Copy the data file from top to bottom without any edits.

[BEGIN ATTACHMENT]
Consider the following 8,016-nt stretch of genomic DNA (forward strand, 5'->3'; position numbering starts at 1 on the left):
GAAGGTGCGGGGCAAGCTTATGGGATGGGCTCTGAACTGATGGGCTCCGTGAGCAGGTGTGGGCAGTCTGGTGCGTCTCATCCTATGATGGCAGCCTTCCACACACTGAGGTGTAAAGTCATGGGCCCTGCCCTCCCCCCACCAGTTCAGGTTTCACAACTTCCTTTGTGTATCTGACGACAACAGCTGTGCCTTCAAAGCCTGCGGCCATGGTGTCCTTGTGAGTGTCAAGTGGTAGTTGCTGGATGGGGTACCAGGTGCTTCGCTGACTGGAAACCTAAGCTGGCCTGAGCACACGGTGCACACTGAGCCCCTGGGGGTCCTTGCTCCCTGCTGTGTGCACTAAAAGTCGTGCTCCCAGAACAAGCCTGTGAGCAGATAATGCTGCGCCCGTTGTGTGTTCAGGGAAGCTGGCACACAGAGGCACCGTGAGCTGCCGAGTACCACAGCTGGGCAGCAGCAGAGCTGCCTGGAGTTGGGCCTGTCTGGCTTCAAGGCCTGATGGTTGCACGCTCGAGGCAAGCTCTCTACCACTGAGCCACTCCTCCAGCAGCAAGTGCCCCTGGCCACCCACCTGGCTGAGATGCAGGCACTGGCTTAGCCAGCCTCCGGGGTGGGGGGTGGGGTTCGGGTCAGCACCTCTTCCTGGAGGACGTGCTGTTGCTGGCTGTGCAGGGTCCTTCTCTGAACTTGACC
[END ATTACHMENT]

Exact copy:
Consider the following 8,016-nt stretch of genomic DNA (forward strand, 5'->3'; position numbering starts at 1 on the left):
GAAGGTGCGGGGCAAGCTTATGGGATGGGCTCTGAACTGATGGGCTCCGTGAGCAGGTGTGGGCAGTCTGGTGCGTCTCATCCTATGATGGCAGCCTTCCACACACTGAGGTGTAAAGTCATGGGCCCTGCCCTCCCCCCACCAGTTCAGGTTTCACAACTTCCTTTGTGTATCTGACGACAACAGCTGTGCCTTCAAAGCCTGCGGCCATGGTGTCCTTGTGAGTGTCAAGTGGTAGTTGCTGGATGGGGTACCAGGTGCTTCGCTGACTGGAAACCTAAGCTGGCCTGAGCACACGGTGCACACTGAGCCCCTGGGGGTCCTTGCTCCCTGCTGTGTGCACTAAAAGTCGTGCTCCCAGAACAAGCCTGTGAGCAGATAATGCTGCGCCCGTTGTGTGTTCAGGGAAGCTGGCACACAGAGGCACCGTGAGCTGCCGAGTACCACAGCTGGGCAGCAGCAGAGCTGCCTGGAGTTGGGCCTGTCTGGCTTCAAGGCCTGATGGTTGCACGCTCGAGGCAAGCTCTCTACCACTGAGCCACTCCTCCAGCAGCAAGTGCCCCTGGCCACCCACCTGGCTGAGATGCAGGCACTGGCTTAGCCAGCCTCCGGGGTGGGGGGTGGGGTTCGGGTCAGCACCTCTTCCTGGAGGACGTGCTGTTGCTGGCTGTGCAGGGTCCTTCTCTGAACTTGACC